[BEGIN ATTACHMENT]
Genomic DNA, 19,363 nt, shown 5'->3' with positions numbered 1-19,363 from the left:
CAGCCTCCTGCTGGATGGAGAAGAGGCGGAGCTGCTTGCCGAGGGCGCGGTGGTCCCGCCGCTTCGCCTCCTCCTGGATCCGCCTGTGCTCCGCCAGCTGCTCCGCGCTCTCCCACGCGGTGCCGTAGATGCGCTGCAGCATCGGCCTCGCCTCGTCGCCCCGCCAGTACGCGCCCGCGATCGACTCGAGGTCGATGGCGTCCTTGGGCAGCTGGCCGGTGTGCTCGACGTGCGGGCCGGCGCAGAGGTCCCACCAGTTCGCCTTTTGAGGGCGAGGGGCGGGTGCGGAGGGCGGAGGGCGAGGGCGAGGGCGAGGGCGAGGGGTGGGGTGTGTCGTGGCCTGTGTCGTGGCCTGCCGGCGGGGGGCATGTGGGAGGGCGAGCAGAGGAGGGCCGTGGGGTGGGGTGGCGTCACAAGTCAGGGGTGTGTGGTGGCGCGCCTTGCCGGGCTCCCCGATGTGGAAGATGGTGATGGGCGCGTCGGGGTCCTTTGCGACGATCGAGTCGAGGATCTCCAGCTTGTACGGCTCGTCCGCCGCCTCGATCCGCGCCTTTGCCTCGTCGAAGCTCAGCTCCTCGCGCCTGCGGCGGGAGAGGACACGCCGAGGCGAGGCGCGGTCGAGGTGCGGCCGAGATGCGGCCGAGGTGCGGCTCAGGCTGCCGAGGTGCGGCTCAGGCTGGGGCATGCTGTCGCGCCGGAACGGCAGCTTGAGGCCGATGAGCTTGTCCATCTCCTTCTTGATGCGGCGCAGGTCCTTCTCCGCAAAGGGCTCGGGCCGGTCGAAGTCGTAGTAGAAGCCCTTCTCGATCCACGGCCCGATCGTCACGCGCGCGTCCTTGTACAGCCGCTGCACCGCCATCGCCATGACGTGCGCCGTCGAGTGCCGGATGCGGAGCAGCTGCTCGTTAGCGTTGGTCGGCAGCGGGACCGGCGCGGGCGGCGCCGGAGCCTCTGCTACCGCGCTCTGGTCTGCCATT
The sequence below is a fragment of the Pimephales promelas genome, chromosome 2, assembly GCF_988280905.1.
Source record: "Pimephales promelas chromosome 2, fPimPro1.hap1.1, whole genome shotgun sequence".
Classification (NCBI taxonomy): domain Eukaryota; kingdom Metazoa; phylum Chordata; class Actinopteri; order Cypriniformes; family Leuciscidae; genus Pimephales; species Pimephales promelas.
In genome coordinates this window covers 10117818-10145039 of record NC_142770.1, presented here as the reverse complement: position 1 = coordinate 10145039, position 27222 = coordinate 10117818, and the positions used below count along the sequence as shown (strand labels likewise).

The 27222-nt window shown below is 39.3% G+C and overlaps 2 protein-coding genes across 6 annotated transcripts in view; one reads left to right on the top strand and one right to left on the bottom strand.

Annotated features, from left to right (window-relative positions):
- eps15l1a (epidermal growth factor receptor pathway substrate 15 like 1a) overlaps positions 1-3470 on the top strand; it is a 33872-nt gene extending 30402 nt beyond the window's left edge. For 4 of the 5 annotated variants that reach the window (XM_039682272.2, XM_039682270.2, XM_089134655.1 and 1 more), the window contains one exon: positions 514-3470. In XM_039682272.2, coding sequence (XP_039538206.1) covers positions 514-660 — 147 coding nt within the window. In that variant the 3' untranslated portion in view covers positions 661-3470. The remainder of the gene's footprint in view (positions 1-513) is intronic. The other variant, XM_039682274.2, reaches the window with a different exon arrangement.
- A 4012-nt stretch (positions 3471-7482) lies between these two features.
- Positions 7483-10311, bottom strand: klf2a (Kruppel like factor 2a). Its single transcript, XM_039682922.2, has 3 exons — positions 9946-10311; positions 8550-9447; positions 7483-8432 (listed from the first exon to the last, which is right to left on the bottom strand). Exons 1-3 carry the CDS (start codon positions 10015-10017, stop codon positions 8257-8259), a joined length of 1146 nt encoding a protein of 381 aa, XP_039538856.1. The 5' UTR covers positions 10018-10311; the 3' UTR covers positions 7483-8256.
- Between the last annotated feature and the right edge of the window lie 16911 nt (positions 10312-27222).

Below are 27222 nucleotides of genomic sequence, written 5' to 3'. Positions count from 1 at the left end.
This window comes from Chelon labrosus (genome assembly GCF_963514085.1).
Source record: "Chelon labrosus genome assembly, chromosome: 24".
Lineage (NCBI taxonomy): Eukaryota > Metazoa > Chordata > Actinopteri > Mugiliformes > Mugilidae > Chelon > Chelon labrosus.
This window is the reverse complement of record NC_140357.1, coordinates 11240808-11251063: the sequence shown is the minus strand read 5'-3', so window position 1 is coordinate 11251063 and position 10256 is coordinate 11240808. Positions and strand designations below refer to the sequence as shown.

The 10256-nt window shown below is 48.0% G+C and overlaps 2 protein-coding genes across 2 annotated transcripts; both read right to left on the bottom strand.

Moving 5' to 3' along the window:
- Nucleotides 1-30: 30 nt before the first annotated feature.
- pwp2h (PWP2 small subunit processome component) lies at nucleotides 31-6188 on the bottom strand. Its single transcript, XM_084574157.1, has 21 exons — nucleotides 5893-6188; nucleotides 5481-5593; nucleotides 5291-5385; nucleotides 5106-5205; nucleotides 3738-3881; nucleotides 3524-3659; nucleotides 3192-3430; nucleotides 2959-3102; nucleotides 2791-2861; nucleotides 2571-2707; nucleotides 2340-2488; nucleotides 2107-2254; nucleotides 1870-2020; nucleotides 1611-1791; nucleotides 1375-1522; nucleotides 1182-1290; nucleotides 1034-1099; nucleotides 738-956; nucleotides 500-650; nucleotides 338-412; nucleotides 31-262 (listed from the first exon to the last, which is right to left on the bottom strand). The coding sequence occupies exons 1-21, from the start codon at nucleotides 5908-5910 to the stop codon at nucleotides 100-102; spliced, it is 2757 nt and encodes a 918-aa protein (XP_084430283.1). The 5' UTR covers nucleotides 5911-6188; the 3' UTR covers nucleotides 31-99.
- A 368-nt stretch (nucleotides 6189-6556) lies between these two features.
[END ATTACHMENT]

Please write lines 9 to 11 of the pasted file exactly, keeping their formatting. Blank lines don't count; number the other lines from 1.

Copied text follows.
- eps15l1a (epidermal growth factor receptor pathway substrate 15 like 1a) overlaps positions 1-3470 on the top strand; it is a 33872-nt gene extending 30402 nt beyond the window's left edge. For 4 of the 5 annotated variants that reach the window (XM_039682272.2, XM_039682270.2, XM_089134655.1 and 1 more), the window contains one exon: positions 514-3470. In XM_039682272.2, coding sequence (XP_039538206.1) covers positions 514-660 — 147 coding nt within the window. In that variant the 3' untranslated portion in view covers positions 661-3470. The remainder of the gene's footprint in view (positions 1-513) is intronic. The other variant, XM_039682274.2, reaches the window with a different exon arrangement.
- A 4012-nt stretch (positions 3471-7482) lies between these two features.
- Positions 7483-10311, bottom strand: klf2a (Kruppel like factor 2a). Its single transcript, XM_039682922.2, has 3 exons — positions 9946-10311; positions 8550-9447; positions 7483-8432 (listed from the first exon to the last, which is right to left on the bottom strand). Exons 1-3 carry the CDS (start codon positions 10015-10017, stop codon positions 8257-8259), a joined length of 1146 nt encoding a protein of 381 aa, XP_039538856.1. The 5' UTR covers positions 10018-10311; the 3' UTR covers positions 7483-8256.